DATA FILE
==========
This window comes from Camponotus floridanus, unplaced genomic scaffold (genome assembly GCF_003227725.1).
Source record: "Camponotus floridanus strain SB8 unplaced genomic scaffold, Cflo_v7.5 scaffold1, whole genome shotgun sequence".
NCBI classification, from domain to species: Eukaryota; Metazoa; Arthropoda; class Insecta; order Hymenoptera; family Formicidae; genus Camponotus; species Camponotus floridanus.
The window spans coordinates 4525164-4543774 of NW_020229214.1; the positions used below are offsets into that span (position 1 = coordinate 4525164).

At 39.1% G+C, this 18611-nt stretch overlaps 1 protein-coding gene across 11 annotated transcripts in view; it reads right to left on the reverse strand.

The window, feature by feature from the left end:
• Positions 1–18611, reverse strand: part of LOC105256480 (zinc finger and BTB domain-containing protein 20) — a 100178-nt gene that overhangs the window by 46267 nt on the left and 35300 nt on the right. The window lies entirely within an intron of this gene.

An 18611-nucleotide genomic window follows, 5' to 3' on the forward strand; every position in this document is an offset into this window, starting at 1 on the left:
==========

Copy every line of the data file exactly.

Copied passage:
This window comes from Camponotus floridanus, unplaced genomic scaffold (genome assembly GCF_003227725.1).
Source record: "Camponotus floridanus strain SB8 unplaced genomic scaffold, Cflo_v7.5 scaffold1, whole genome shotgun sequence".
NCBI classification, from domain to species: Eukaryota; Metazoa; Arthropoda; class Insecta; order Hymenoptera; family Formicidae; genus Camponotus; species Camponotus floridanus.
The window spans coordinates 4525164-4543774 of NW_020229214.1; the positions used below are offsets into that span (position 1 = coordinate 4525164).

At 39.1% G+C, this 18611-nt stretch overlaps 1 protein-coding gene across 11 annotated transcripts in view; it reads right to left on the reverse strand.

The window, feature by feature from the left end:
• Positions 1–18611, reverse strand: part of LOC105256480 (zinc finger and BTB domain-containing protein 20) — a 100178-nt gene that overhangs the window by 46267 nt on the left and 35300 nt on the right. The window lies entirely within an intron of this gene.

An 18611-nucleotide genomic window follows, 5' to 3' on the forward strand; every position in this document is an offset into this window, starting at 1 on the left: